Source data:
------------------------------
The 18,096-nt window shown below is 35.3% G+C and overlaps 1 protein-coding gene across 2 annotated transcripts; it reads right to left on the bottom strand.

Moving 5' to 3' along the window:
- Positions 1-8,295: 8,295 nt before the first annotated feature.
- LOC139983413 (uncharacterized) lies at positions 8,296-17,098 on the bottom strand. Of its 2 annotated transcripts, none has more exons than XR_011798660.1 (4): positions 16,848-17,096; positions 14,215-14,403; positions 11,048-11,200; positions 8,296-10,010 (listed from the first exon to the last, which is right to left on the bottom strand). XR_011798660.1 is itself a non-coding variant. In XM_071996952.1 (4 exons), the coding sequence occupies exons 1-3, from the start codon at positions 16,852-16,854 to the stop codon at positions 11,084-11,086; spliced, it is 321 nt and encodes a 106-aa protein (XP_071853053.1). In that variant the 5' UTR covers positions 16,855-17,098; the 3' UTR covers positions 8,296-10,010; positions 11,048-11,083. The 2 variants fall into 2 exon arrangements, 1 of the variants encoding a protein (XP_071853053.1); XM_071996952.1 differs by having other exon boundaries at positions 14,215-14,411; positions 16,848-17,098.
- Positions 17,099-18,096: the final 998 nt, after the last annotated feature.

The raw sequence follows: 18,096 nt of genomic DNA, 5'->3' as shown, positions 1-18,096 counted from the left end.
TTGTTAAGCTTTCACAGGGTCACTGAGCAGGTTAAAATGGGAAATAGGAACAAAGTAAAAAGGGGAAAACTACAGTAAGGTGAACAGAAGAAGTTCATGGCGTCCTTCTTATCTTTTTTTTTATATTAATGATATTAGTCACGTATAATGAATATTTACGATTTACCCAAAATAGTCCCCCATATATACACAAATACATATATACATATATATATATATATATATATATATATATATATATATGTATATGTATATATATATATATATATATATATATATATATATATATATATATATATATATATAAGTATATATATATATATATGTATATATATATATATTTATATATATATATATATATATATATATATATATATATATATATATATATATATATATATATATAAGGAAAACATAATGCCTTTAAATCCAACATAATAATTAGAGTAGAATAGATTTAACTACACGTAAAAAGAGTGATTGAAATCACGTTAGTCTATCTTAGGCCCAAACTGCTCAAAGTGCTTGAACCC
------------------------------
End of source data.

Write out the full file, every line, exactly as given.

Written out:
The 18,096-nt window shown below is 35.3% G+C and overlaps 1 protein-coding gene across 2 annotated transcripts; it reads right to left on the bottom strand.

Moving 5' to 3' along the window:
- Positions 1-8,295: 8,295 nt before the first annotated feature.
- LOC139983413 (uncharacterized) lies at positions 8,296-17,098 on the bottom strand. Of its 2 annotated transcripts, none has more exons than XR_011798660.1 (4): positions 16,848-17,096; positions 14,215-14,403; positions 11,048-11,200; positions 8,296-10,010 (listed from the first exon to the last, which is right to left on the bottom strand). XR_011798660.1 is itself a non-coding variant. In XM_071996952.1 (4 exons), the coding sequence occupies exons 1-3, from the start codon at positions 16,852-16,854 to the stop codon at positions 11,084-11,086; spliced, it is 321 nt and encodes a 106-aa protein (XP_071853053.1). In that variant the 5' UTR covers positions 16,855-17,098; the 3' UTR covers positions 8,296-10,010; positions 11,048-11,083. The 2 variants fall into 2 exon arrangements, 1 of the variants encoding a protein (XP_071853053.1); XM_071996952.1 differs by having other exon boundaries at positions 14,215-14,411; positions 16,848-17,098.
- Positions 17,099-18,096: the final 998 nt, after the last annotated feature.

The raw sequence follows: 18,096 nt of genomic DNA, 5'->3' as shown, positions 1-18,096 counted from the left end.
TTGTTAAGCTTTCACAGGGTCACTGAGCAGGTTAAAATGGGAAATAGGAACAAAGTAAAAAGGGGAAAACTACAGTAAGGTGAACAGAAGAAGTTCATGGCGTCCTTCTTATCTTTTTTTTTATATTAATGATATTAGTCACGTATAATGAATATTTACGATTTACCCAAAATAGTCCCCCATATATACACAAATACATATATACATATATATATATATATATATATATATATATATATATATGTATATGTATATATATATATATATATATATATATATATATATATATATATATATATATATATAAGTATATATATATATATATGTATATATATATATATTTATATATATATATATATATATATATATATATATATATATATATATATATATATATATATATATAAGGAAAACATAATGCCTTTAAATCCAACATAATAATTAGAGTAGAATAGATTTAACTACACGTAAAAAGAGTGATTGAAATCACGTTAGTCTATCTTAGGCCCAAACTGCTCAAAGTGCTTGAACCC